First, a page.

The Act reinstates the GST tax and increases the GST tax exemption to $5 million, beginning in 2010. It appears that the $5 million exemption will be available for all 2010 decedents’ estates, regardless of whether an estate has opted out of the federal estate tax. The GST tax rate is zero for 2010 and 35% in 2011 and 2012.

With the zero GST tax rate in 2010, several planning opportunities may be available if completed by year-end. First, individuals contemplating gifts to grandchildren or more-remote descendants may want to make outright gifts to such individuals before year-end and incur no GST tax, provided such gifts can be shielded by the donor’s available gift tax exemption (again, $1 million in 2010).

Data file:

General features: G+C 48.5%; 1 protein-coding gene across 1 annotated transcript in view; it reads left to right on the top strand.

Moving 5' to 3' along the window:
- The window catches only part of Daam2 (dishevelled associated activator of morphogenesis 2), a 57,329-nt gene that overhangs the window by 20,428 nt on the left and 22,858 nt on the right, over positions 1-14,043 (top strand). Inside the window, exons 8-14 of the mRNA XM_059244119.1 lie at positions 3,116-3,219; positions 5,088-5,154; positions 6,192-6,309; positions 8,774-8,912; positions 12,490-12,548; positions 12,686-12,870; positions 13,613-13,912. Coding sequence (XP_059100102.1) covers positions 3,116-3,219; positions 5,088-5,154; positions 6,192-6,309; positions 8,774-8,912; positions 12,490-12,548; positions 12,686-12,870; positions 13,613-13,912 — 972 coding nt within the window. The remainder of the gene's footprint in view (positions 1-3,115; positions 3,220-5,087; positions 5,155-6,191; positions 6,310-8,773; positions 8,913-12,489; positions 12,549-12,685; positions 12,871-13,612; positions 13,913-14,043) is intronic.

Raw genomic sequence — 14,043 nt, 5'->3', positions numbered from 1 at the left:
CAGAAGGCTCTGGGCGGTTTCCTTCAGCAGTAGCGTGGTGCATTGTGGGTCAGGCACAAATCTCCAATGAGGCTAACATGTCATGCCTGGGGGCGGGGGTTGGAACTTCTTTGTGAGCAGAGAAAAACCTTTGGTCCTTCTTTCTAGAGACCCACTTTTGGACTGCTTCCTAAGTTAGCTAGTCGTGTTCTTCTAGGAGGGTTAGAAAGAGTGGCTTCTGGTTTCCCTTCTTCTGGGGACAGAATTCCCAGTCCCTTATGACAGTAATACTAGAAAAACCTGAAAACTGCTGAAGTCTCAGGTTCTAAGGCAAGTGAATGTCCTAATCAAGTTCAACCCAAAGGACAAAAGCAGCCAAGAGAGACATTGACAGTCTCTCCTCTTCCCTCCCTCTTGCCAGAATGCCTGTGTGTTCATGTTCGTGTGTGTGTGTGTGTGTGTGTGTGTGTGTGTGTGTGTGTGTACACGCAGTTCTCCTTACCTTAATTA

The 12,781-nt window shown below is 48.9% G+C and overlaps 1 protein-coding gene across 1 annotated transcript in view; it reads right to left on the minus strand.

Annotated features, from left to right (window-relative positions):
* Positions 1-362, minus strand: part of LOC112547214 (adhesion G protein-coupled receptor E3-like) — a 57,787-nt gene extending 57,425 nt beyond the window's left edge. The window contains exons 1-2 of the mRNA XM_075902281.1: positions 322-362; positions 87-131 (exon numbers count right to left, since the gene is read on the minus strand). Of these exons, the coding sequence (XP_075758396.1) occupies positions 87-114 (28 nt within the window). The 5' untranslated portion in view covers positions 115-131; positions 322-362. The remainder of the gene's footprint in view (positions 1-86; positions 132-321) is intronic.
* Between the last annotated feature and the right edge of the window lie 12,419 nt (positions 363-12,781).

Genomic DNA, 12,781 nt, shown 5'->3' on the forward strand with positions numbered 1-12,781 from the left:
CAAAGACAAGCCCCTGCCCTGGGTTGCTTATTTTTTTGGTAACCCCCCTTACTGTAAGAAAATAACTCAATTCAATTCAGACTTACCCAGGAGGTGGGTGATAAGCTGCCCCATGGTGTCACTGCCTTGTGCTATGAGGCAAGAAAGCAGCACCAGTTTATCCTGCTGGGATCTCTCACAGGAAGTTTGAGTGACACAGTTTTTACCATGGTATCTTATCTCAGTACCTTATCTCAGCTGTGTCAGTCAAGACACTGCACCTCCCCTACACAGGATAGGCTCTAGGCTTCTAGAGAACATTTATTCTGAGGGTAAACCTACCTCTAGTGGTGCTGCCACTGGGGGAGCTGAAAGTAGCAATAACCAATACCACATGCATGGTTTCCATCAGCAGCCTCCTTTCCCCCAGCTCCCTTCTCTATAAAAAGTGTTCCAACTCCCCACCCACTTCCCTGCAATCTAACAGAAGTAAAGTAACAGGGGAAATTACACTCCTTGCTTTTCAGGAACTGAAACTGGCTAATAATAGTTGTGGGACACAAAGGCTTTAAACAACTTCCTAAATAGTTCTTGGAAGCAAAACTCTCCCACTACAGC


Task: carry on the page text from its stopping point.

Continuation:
Second, funding trusts for grandchildren and more-remote descendants can be beneficial under the Act if completed by year-end by eliminating GST tax on certain future transfers. Finally, certain trust distributions can be made to grandchildren and more-remote descendants free of GST tax, again provided the distributions are completed by year-end.

The ability to structure transfers this year to eliminate or minimize GST tax can be a significant planning tool, and individuals may wish to consult with legal counsel before year-end to discuss this opportunity.

5. Traditional Planning Techniques